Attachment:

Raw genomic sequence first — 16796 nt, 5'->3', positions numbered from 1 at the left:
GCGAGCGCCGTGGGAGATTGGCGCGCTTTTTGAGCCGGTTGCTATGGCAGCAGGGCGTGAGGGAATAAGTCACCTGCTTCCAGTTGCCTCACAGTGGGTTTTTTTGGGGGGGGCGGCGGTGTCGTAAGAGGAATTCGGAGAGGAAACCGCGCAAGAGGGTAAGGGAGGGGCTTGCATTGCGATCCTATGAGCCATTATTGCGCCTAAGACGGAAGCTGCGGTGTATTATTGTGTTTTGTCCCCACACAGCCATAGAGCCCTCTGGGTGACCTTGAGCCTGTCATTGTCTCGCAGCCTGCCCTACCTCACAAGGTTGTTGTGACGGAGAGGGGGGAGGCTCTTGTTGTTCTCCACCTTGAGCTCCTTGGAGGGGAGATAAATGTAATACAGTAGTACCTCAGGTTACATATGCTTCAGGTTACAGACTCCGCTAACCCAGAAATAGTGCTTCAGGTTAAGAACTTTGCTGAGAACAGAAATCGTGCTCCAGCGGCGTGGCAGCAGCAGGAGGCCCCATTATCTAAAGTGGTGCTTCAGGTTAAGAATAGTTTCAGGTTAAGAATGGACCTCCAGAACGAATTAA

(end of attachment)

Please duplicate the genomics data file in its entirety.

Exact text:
Raw genomic sequence first — 16796 nt, 5'->3', positions numbered from 1 at the left:
GCGAGCGCCGTGGGAGATTGGCGCGCTTTTTGAGCCGGTTGCTATGGCAGCAGGGCGTGAGGGAATAAGTCACCTGCTTCCAGTTGCCTCACAGTGGGTTTTTTTGGGGGGGGCGGCGGTGTCGTAAGAGGAATTCGGAGAGGAAACCGCGCAAGAGGGTAAGGGAGGGGCTTGCATTGCGATCCTATGAGCCATTATTGCGCCTAAGACGGAAGCTGCGGTGTATTATTGTGTTTTGTCCCCACACAGCCATAGAGCCCTCTGGGTGACCTTGAGCCTGTCATTGTCTCGCAGCCTGCCCTACCTCACAAGGTTGTTGTGACGGAGAGGGGGGAGGCTCTTGTTGTTCTCCACCTTGAGCTCCTTGGAGGGGAGATAAATGTAATACAGTAGTACCTCAGGTTACATATGCTTCAGGTTACAGACTCCGCTAACCCAGAAATAGTGCTTCAGGTTAAGAACTTTGCTGAGAACAGAAATCGTGCTCCAGCGGCGTGGCAGCAGCAGGAGGCCCCATTATCTAAAGTGGTGCTTCAGGTTAAGAATAGTTTCAGGTTAAGAATGGACCTCCAGAACGAATTAA